Boat Insurance Explained
Do I need boat insurance?
As a boat owner, it’s likely you know a fair bit about boats but what about when it comes to the insurance? Insurance is about protecting yourself against the unexpected. You will have no doubt made a sizeable investment in purchasing your boat, damage it without insurance in place and you may find yourself financially unable to repair or replace it.
Insurance provides you with the peace of mind of knowing that you are protected from the financial costs resulting from an accident. So how do you choose the right insurance policy for your boat?
There is a general misconception that all insurance policies are the same – they are not! With over 100,000 sailing yachts and motor boats of all sizes on cover throughout the world here at Pantaenius we understand the insurance needs of boat owners.
We will help you to understand your boat insurance and what questions you should ask when seeking insurance.
Never sail without it
Liability insurance covers your legal liabilities due to your negligence should you cause damage to third party property or cause injury to, or death of another person. The majority of, but by no means all, policies include liability to third parties with the hull insurance. There are a handful of insurance providers that will offer Third Party Liability insurance on its own. If separate from the Hull Insurance, claims on the one policy should not affect the premium or conditions on the other. Whilst not mandatory, almost all marinas require yachts to have Third Party Liability insurance.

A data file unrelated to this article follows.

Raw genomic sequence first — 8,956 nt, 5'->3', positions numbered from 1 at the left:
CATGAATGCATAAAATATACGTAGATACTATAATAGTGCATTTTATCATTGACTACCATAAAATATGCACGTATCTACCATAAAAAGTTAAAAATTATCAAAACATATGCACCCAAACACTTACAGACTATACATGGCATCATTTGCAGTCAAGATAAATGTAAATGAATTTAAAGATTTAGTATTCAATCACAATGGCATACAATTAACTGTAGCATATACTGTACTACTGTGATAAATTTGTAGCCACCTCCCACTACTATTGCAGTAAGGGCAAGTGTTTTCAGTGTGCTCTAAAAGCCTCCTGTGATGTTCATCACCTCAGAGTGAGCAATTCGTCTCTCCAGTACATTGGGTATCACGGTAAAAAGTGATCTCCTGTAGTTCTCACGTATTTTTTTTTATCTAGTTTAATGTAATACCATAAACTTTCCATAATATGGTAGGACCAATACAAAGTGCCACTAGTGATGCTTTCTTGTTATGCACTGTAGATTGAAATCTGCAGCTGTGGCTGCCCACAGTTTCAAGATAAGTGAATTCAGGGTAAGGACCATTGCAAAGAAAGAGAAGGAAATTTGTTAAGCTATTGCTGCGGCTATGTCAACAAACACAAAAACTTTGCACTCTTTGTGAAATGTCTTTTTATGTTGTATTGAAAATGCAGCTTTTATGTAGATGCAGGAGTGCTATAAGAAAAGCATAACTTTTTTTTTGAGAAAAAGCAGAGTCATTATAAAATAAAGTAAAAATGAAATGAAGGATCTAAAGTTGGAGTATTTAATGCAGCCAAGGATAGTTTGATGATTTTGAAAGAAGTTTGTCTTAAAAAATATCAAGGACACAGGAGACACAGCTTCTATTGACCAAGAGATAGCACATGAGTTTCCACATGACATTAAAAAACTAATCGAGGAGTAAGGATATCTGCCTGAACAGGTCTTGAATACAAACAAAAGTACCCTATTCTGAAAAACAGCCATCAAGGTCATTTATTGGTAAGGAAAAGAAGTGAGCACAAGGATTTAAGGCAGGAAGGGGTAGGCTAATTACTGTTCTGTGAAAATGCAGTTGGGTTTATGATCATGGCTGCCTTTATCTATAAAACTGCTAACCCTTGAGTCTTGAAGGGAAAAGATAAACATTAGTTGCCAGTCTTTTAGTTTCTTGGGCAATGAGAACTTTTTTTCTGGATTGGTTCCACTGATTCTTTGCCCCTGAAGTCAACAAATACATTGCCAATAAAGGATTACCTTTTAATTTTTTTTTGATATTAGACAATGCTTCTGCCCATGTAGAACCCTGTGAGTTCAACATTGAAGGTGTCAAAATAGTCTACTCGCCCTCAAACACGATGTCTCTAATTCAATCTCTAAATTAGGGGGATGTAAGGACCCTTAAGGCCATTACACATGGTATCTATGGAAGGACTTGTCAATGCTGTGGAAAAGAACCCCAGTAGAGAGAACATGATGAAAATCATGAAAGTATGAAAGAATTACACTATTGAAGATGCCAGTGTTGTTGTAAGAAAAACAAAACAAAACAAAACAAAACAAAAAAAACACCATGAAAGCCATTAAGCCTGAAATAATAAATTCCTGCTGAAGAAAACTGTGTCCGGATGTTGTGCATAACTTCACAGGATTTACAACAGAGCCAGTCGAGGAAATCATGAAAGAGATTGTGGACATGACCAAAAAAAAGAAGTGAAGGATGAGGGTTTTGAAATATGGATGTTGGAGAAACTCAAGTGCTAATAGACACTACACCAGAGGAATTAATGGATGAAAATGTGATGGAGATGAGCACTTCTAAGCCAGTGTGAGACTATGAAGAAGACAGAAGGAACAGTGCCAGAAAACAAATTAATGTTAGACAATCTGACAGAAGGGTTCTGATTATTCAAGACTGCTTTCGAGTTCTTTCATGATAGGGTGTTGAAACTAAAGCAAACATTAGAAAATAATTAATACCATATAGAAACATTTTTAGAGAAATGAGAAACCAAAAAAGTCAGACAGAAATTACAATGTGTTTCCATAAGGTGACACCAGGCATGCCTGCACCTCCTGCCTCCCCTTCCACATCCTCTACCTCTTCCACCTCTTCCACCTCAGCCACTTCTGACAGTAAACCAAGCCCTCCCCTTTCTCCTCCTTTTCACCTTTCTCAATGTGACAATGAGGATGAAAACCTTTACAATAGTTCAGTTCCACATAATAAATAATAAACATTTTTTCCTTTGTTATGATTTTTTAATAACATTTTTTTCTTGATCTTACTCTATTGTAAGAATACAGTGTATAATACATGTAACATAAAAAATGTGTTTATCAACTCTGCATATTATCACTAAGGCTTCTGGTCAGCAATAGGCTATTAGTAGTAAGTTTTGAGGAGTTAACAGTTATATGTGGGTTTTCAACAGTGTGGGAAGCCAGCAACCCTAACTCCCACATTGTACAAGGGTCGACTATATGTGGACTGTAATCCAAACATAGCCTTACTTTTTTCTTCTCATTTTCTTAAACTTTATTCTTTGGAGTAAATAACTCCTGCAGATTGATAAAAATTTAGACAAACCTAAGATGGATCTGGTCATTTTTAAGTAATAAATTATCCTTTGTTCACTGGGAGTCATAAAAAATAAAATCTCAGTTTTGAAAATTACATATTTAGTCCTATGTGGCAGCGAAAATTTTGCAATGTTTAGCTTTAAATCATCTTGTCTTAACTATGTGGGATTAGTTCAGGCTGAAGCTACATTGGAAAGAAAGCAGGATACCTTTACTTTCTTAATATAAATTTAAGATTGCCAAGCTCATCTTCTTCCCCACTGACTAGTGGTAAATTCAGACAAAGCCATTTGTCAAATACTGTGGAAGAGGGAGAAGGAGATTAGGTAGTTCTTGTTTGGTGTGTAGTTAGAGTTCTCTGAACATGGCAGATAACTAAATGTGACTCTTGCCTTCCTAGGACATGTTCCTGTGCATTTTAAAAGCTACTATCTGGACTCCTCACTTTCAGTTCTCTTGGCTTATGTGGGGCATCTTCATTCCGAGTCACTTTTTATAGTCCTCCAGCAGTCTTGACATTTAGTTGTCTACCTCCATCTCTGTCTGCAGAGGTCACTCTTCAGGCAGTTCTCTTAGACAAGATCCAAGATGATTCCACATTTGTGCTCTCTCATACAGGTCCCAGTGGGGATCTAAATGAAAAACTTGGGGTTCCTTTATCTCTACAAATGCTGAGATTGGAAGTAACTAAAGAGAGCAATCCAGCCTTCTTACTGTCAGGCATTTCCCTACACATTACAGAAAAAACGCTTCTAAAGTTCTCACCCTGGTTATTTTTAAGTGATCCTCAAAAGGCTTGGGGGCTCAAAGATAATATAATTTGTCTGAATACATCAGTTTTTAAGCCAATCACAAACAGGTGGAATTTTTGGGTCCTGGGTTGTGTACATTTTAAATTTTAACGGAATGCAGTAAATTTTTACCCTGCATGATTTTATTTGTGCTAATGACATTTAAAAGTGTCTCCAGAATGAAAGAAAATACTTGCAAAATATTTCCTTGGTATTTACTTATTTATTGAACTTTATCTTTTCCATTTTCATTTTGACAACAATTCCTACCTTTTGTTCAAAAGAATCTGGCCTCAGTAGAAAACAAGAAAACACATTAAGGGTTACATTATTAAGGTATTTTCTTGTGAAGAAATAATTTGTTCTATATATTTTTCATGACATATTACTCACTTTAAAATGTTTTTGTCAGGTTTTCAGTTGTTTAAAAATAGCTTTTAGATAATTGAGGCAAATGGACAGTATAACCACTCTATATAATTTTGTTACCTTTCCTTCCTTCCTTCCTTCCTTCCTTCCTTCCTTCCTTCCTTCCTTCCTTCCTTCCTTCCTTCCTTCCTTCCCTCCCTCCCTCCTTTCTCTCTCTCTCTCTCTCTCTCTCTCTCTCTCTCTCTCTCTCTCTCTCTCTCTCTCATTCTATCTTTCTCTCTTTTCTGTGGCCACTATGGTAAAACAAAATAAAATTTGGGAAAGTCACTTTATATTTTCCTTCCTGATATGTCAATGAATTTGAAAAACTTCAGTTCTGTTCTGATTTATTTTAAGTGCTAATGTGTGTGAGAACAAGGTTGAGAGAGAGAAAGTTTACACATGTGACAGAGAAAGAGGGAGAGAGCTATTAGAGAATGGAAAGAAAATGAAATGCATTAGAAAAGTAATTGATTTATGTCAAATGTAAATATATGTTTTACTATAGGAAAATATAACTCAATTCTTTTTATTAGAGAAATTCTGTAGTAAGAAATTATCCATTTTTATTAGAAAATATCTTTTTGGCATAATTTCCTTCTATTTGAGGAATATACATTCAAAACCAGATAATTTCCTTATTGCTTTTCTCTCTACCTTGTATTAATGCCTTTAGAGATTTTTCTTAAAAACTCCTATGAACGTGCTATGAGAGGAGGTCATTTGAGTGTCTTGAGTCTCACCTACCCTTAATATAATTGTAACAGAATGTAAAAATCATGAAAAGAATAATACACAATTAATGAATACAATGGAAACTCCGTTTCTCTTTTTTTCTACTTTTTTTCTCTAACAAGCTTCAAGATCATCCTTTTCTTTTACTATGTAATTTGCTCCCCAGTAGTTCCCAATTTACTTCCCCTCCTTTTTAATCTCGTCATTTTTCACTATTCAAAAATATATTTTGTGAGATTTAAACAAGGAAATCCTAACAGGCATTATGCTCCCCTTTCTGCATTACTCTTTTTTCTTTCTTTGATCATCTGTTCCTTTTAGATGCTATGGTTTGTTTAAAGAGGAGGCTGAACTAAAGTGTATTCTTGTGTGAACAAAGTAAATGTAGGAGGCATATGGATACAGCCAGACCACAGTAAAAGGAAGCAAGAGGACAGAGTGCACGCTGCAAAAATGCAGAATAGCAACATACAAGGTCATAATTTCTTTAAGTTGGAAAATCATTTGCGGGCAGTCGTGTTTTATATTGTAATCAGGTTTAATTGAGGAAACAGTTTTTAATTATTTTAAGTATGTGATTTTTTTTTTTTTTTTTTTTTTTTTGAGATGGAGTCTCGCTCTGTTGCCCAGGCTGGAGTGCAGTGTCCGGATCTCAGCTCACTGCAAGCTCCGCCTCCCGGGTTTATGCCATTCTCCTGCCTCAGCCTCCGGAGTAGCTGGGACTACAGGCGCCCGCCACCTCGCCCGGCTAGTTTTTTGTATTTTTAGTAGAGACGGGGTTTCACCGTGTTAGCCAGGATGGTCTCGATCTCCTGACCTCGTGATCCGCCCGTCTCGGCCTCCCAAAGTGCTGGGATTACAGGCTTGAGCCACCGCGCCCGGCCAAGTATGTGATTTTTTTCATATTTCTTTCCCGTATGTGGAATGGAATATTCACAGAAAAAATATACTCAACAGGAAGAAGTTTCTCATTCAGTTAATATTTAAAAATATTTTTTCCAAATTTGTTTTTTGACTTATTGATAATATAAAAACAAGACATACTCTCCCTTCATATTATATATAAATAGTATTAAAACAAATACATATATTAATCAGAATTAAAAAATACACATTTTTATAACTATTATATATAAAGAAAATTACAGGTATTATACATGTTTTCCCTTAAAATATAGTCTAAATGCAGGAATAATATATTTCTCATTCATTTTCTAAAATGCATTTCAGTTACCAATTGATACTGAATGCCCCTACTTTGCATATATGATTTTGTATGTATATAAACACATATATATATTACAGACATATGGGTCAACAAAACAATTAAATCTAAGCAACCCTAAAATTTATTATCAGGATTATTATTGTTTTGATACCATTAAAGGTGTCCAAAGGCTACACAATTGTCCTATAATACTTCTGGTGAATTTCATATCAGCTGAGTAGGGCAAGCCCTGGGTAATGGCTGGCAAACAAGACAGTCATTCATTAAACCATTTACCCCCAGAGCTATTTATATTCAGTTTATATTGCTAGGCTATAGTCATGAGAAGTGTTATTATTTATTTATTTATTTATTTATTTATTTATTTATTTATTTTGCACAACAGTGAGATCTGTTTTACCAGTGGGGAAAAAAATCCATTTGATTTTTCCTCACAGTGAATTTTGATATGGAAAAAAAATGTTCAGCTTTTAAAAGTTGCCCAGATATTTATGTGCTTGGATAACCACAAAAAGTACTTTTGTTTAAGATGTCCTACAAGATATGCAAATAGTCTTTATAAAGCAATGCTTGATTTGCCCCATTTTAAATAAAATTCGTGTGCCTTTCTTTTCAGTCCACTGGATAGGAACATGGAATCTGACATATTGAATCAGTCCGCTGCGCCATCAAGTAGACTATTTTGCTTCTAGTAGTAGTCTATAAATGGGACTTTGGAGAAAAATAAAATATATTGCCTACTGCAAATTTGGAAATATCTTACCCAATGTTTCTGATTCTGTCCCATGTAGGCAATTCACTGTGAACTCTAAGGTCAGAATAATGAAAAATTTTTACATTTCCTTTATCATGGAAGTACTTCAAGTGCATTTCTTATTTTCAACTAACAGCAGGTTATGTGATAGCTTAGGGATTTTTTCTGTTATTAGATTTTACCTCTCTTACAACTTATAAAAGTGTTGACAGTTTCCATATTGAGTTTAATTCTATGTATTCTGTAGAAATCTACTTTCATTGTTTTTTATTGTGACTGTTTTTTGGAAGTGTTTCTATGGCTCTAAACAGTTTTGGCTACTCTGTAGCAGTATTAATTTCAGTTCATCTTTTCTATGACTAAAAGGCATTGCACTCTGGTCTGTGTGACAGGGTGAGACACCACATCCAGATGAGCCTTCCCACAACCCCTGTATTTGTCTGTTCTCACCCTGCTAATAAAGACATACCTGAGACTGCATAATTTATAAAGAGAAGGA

In marine insurance, liability is not always easily determined. It is necessary to demonstrate negligence to the extent that a court of law would be able to attribute legal liability. Of course, this does not mean that all claims for liability would or should get to court! But it does mean that, even though someone else’s boat or property may have been damaged, or someone may have been injured, in an accident involving your boat, it may not legally be your liability.
The Pantaenius Third Party Liability policy is very comprehensive, and it includes cover for watersports. It not only covers the liabilities of the owner, but also the liabilities of anyone else using the yacht with his permission, or engaged in watersports activities from the yacht. For example, if you are out with some friends and towing one of them on waterskies, your liability to them is insured, but so also is their liability to anyone they may hit in the water. And the good news is, watersports cover is automatically included without additional premium, and includes SCUBA activities, as long as properly supervised and equipped.
More than just an asset
Hull insurance covers you for damage to your own boat and is one of the main types of marine insurance policies available. It covers a broad range of damage to a yacht’s hull, machinery and equipment. The cover needed depends on your intended use of the vessel, for example; Charter? Racing? Period in-commission? Cruising area? Explaining the intended use of the vessel to insurers enables the provision of the right coverage. For motor yacht’s it is important to consider what cover is available for the engines and/or whether there are any limitations on the speed of your vessel.You should also consider whether you want to have cover for Personal Effects, Trailers and/or Cradles.
Pantaenius offers market leading all risks hull cover, on an Agreed Fixed Value basis. An ‘all-risks’ policy covers loss or damage to the insured property, unless the loss or damage is caused by something which is specifically excluded. Simply put something is covered unless one of the exclusions in the terms and conditions applies or is specifically noted on your policy schedule.